Mel Plant, BA Arabic and Turkish
“I believe firmly in the two-state solution,” began Sir Vincent Fean, ex-Consul General to Jerusalem, although, he continued, it “is in very severe danger of disappearing before our eyes.” The London Middle East Institute holds talks every Tuesday evening that seem to attract people from all ranks, both within and outside of SOAS; the talk on 20th January seemed to attract even more diverse ranks, from embassy officials and politicians, to journalists and students.
Fean pressed his audience that the most viable solution for the Israel-Palestine issue would be best achieved through international recognition of a Palestinian state, leading to the framework for a viable two-state solution. Though constantly reiterating he did not speak on behalf of the government, the ex-official commented that the lack of recognition of a Palestinian state has always been “a matter of timing and judgement”, not being disputed on principle by the UK. However, he said, “it is time to choose”. With this statement, Fean urged the importance of European states, particularly the UK and France, officially recognising Palestine. The role of the UN in this process was stressed, with Fean arguing that if both those states were to do so, then four out of five of the permanent Security Council members (Russia and China in addition) will have officially recognised Palestine, encouraging others to follow in their footsteps.
Although it is not a universally shared perspective, the two-state solution in Fean’s words was expressed as a statement of solidarity with both Israelis and Palestinians. “With recognition comes parity of esteem… mutual respect, acceptance and permanence”, stated the ex-diplomat. Through continuing with respect for the Israeli state within the confines of the Green Line, he posited that it was possible for Palestinians to gain the same rights and privileges as Israelis.
Highlighting that recognition of Israel was a necessary part of the peace process meant for Fean admitting the boundaries of international powers to interfere. “Israel is more than a caretaker government”, he assured, with the same rights to 1967 borders as Palestine has to the West Bank, Gaza, and crucially East Jerusalem, and thus, Israel could not be “forced out of Palestine”. Rather, Fean’s view was that we encourage government pressure, especially through EU schemes on labelling of products, against the illegal “settlement enterprise” in the West Bank. He encouraged that an established Palestinian state, funded by the UK government in earnest, would retain its 1967 borders, share the capital of Jerusalem with Israel, and would crucially see a “full phased withdrawal” of Israeli forces and settlements (in return for land swaps) on Palestinian territories.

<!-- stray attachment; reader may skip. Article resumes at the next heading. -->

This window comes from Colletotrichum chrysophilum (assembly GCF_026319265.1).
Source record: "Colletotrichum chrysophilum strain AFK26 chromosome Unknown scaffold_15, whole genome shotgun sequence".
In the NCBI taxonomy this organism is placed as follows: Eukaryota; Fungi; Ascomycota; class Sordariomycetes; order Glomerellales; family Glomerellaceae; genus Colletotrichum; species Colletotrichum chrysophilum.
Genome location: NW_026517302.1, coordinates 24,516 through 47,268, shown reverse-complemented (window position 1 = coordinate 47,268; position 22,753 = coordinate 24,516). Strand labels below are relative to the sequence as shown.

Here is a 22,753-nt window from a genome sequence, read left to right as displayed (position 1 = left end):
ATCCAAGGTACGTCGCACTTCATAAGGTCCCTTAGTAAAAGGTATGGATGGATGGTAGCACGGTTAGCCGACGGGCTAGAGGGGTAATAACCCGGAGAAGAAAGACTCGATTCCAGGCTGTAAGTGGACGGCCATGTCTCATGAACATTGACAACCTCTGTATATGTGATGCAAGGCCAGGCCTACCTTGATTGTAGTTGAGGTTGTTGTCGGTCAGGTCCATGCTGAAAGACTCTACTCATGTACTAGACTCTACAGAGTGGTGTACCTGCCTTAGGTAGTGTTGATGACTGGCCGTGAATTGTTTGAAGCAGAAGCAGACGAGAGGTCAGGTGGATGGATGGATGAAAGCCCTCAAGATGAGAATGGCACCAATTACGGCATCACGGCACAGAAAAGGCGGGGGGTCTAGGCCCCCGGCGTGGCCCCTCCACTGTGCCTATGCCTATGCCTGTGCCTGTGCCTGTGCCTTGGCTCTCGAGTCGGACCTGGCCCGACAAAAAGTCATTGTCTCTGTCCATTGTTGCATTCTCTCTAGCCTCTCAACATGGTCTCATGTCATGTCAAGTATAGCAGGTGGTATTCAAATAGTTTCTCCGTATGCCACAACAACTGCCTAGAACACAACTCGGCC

Unusual for British officials, Fean advocated for free elections in Palestine, without intervention from Western states, and a just refugee solution, though this was kept vague. Significantly, he passionately argued that what settlers “produce on Palestinian soil belongs to Palestinians”, and should be taxed, branded and marketed as such. With this, Fean cemented the clear fact that his three years in Jerusalem had conferred him the will to advocate for the right of Palestinians to the land. Though he refused the concept of government boycott and sanctions on Israel, Fean decided that the ICC should be utilised to target the growth of settlements, which are against the Geneva convention.
Throughout his speech, Fean maintained that the UK would and should absolutely stick to a two-state solution, mediated by regional powers with our government playing a crucial role. He asserted that the government must have a say in the end of the conflict, urging his audience to utilise their votes to support MPs who would recognise Palestine, “just as we had a say in its beginning”.